Another inspector later checked with higher ups, who said “vegan jerky” didn’t violate regulations. Still, the fear of having to abandon the phrase hovers for the Trahans, even if at a distance. They chose not to include the word jerky in the name of the website, which is

“People often ask, ‘What other vegan snacks do you have?’” Melissa said.

 For now, it’s solely jerky.

Melissa and Matt Trahan, co-owners of Pleather vegan jerky, selling their product at Waterloo Vegan Market in Cleveland. Credit: Jeff Haynes / Signal Cleveland

Leap just before pandemic

Sales were growing so much that Pleather was transforming from a Side Hustle into a full-time business. One of the first signs of this was outgrowing the shared commercial kitchen, which couldn’t accommodate the couple’s need to use it more to fill increasing orders. Not having access to a kitchen when they needed one would impede the growth of the business. 

In 2020, they moved into the Cleveland Twist Drill building, and Melissa began working at Pleather full time.

“It was scary, especially at the jumping-off point,” she said. 

Like many businesses during the pandemic, Pleather has faced supply shortages and higher prices. However, Matt said being a small business has given them options. If one supplier can’t fill what is a large order for Pleather, the Trahans can spread it among several suppliers.

The early days of the pandemic also meant that clubs and bars, a crucial market for Pleather, were closed. When they reopened, business was often slow. Selling to this market was a natural for the Trahans, who are members of the punk rock band Kill The Hippies. They frequently sold Pleather at their gigs, developing both a food and music following. Devoting more time to Pleather means club dates are less frequent, the couple said.  

Perhaps club sales during the pandemic weren’t lost but shifted elsewhere.

“Our Amazon orders just started taking off,” he said.

When entertainment spots reopened, demand for Pleather was still there. No Class, a bar and live music venue in Cleveland, was among them.

“I think us employees eat it as much as the customers,” said Roger Wright Jr., a bartender and manager. “It tastes really good. I really like the Red Pepper Bourbon BBQ.”

Melissa and Matt Trahan, co-owners of Pleather vegan jerky, are members of the punk rock band Kill The Hippies. They sell Pleather at gigs. Credit: Courtesy JABradley Photography

 Looking forward

Melissa and Matt are at Pleather, standing around a workstation composed of a series of stainless steel tables. On top of them are huge stainless steel bowls and large stainless steel trays with racks.

The Trahans are preparing batches of vegan jerky. They take what could easily be mistaken for beef from the bowls and then lay it out on trays. They then shake generous amounts of seasoning on the jerky. In this case it is the Black Pepper flavoring.

The trays will then be placed into ovens to dry. Don’t ask for how long– it’s a secret. Don’t even think about asking how the homemade seitan is made or what the steps are for turning it into vegan jerky. That’s a really big secret.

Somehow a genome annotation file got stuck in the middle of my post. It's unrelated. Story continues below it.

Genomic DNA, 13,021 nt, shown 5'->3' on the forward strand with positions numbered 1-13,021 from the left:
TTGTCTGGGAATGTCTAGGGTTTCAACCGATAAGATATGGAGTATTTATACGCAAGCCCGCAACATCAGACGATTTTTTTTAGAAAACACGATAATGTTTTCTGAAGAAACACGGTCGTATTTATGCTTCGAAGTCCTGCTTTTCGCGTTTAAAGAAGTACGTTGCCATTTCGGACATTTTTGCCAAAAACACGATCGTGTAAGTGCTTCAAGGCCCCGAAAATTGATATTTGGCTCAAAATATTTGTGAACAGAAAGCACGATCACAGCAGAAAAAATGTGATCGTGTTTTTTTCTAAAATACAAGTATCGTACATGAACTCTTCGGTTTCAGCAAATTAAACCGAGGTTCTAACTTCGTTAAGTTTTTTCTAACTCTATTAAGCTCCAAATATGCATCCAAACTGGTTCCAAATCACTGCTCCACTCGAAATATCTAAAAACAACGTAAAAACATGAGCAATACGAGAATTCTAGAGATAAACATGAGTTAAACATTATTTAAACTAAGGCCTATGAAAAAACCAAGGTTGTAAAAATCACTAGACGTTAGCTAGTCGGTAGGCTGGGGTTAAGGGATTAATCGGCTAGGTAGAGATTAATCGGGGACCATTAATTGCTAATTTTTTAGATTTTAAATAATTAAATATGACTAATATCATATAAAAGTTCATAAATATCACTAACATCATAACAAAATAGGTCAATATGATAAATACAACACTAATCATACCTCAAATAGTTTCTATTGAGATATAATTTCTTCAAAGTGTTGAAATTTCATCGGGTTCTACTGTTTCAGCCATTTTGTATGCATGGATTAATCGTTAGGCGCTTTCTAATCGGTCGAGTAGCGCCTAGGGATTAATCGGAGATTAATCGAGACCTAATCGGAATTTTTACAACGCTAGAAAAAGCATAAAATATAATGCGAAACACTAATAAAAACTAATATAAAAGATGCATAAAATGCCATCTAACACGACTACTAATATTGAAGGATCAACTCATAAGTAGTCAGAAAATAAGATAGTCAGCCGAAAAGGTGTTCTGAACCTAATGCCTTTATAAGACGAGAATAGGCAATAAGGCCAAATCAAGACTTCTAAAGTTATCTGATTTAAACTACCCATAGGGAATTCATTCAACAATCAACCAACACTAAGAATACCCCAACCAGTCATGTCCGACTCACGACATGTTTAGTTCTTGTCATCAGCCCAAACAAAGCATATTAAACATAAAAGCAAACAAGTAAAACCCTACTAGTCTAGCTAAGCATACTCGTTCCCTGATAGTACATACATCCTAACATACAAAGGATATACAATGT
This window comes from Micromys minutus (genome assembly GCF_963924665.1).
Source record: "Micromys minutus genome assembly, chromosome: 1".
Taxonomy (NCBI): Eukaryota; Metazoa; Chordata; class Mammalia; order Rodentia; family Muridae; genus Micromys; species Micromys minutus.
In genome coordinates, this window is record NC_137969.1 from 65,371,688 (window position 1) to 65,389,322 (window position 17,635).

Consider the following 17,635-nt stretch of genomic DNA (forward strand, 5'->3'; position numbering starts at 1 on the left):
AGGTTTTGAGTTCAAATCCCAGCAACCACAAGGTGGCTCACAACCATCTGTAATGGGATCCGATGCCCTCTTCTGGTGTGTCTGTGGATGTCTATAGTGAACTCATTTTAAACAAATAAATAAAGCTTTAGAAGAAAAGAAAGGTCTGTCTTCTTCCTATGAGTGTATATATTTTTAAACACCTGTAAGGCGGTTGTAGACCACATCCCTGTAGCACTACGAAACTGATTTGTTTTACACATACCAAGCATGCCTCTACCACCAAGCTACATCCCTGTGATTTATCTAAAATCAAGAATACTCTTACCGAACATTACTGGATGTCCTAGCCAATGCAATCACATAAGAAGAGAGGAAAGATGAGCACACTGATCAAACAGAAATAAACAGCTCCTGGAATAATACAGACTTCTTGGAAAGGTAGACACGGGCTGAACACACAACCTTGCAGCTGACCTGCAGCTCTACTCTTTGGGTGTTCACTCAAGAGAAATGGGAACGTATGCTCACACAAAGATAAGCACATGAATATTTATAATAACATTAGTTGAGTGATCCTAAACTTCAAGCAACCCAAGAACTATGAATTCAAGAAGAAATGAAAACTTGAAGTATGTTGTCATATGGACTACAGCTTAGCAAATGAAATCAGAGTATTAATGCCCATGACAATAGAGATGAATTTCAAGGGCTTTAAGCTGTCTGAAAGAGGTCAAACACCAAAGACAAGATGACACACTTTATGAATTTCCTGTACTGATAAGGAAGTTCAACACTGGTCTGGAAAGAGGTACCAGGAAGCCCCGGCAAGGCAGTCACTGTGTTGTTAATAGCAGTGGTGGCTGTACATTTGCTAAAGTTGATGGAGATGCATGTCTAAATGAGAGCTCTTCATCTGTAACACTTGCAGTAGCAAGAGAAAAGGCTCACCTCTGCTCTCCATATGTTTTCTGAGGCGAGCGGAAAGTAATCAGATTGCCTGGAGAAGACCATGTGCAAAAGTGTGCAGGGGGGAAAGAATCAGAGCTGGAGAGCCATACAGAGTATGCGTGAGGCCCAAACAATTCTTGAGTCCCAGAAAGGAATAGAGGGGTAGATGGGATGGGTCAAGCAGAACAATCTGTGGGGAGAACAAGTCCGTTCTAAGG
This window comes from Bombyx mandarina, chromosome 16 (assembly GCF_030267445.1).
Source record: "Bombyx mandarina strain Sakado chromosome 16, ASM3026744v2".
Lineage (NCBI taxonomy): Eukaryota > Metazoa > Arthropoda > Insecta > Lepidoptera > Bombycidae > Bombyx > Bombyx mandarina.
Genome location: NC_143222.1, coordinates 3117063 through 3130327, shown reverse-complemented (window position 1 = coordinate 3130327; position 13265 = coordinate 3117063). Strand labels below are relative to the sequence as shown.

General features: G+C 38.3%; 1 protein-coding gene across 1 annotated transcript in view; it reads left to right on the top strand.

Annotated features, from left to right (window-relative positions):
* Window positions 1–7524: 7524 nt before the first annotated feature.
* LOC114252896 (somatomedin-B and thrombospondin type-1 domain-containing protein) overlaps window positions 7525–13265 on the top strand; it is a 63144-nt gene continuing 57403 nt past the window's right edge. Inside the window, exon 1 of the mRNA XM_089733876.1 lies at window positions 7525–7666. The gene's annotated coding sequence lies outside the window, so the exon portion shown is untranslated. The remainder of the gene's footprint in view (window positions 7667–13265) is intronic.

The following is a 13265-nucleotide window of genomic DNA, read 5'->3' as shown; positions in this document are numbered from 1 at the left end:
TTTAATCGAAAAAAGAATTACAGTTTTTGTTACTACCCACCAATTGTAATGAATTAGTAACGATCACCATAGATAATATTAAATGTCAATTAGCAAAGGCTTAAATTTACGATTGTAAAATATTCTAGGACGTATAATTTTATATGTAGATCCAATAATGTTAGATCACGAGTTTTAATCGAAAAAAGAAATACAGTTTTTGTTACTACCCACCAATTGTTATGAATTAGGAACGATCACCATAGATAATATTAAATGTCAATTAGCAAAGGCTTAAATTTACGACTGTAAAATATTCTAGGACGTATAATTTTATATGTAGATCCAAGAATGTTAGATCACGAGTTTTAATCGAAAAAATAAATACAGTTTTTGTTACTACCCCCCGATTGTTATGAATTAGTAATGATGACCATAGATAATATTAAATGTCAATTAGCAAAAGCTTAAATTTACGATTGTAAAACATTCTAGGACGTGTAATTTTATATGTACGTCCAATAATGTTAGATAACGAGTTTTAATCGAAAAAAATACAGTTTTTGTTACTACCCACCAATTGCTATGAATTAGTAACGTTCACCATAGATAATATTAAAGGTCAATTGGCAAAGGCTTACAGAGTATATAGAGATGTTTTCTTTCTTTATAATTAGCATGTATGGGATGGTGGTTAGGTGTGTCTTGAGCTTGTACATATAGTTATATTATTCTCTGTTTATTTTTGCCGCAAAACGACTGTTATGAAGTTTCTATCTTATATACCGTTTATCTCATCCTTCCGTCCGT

Joining them in making the batches is Bradley, the friend who early on persuaded the couple to go into business. She works part time at the business and is a Pleather fan. Snacking on the Black Pepper flavor with a glass of ginger ale remains a favorite for her.

For the couple, this is their happy space. They engage in good conversation while they prepare the batches. Often music fills the production space. It’s frequently 1970s glam rock, like that made by David Bowie. 

The only thing missing for Melissa is that the sun is not out on this snowy March day. She was drawn to this former industrial building because the large windows near the work area often bathe the space in sunlight.  

The lack of sun doesn’t pose much of a damper for Matt. He enjoys helping make the jerky, but he often doesn’t get to do so. Because he works a day job, Matt focuses on administrative things that can be done after hours. As he makes the jerky, he contemplates Pleather’s future. Melissa wishes that he could work full time in the business, but Matt said it’s too soon to leave his day job. Sales must increase. He said Pleather needs more vendors. The couple also must master online selling. He said the pandemic showed them it could be a growth area.

Until then, Matt will keep his Side Hustle. Still, he considers himself lucky because he was able to create a product and find a market for it.

“It’s a great Side Hustle because I know it is going to turn into something much larger,” he said.

Olivera Perkins, Economics Reporter

Economics Reporter (she/her)
Olivera, an award-winning journalist, covered labor, employment and workforce issues for several years at The Plain Dealer. She broke the story in 2013 of a food drive held for Walmart workers who made too little to afford Thanksgiving dinner. Olivera has received state and national awards for her coverage, including those from the Society for Advancing Business Editing and Writing (SABEW). She was a Nieman Fellow at Harvard University. Olivera believes the sweet spot of high-impact journalism is combining strong storytelling with data analysis.

Jeff Haynes, Multimedia Director

Multimedia Director (he/him)
Jeff, a longtime producer and Cleveland resident, will be working to bring stories to life with videos and animation. He comes to us from Ideastream Public Media, where he oversaw on-air promotion, digital content, and design. Jeff has launched multiple digital series that have led to national distribution and five Emmys.